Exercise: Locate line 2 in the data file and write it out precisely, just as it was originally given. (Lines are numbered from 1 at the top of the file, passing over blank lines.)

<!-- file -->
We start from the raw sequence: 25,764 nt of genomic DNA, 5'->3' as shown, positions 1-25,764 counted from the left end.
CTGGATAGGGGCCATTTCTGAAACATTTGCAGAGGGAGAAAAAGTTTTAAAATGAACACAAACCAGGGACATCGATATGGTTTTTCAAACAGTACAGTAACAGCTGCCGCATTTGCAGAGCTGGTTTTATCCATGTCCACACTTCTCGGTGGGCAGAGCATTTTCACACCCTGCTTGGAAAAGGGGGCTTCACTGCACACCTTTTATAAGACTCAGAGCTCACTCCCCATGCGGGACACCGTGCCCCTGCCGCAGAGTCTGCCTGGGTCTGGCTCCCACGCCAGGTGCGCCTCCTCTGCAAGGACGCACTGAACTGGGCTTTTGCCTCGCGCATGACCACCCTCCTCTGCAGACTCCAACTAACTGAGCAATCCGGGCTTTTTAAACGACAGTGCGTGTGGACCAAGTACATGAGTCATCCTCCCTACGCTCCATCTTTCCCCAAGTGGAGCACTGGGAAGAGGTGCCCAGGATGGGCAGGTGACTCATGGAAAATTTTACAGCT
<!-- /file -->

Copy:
CTGGATAGGGGCCATTTCTGAAACATTTGCAGAGGGAGAAAAAGTTTTAAAATGAACACAAACCAGGGACATCGATATGGTTTTTCAAACAGTACAGTAACAGCTGCCGCATTTGCAGAGCTGGTTTTATCCATGTCCACACTTCTCGGTGGGCAGAGCATTTTCACACCCTGCTTGGAAAAGGGGGCTTCACTGCACACCTTTTATAAGACTCAGAGCTCACTCCCCATGCGGGACACCGTGCCCCTGCCGCAGAGTCTGCCTGGGTCTGGCTCCCACGCCAGGTGCGCCTCCTCTGCAAGGACGCACTGAACTGGGCTTTTGCCTCGCGCATGACCACCCTCCTCTGCAGACTCCAACTAACTGAGCAATCCGGGCTTTTTAAACGACAGTGCGTGTGGACCAAGTACATGAGTCATCCTCCCTACGCTCCATCTTTCCCCAAGTGGAGCACTGGGAAGAGGTGCCCAGGATGGGCAGGTGACTCATGGAAAATTTTACAGCT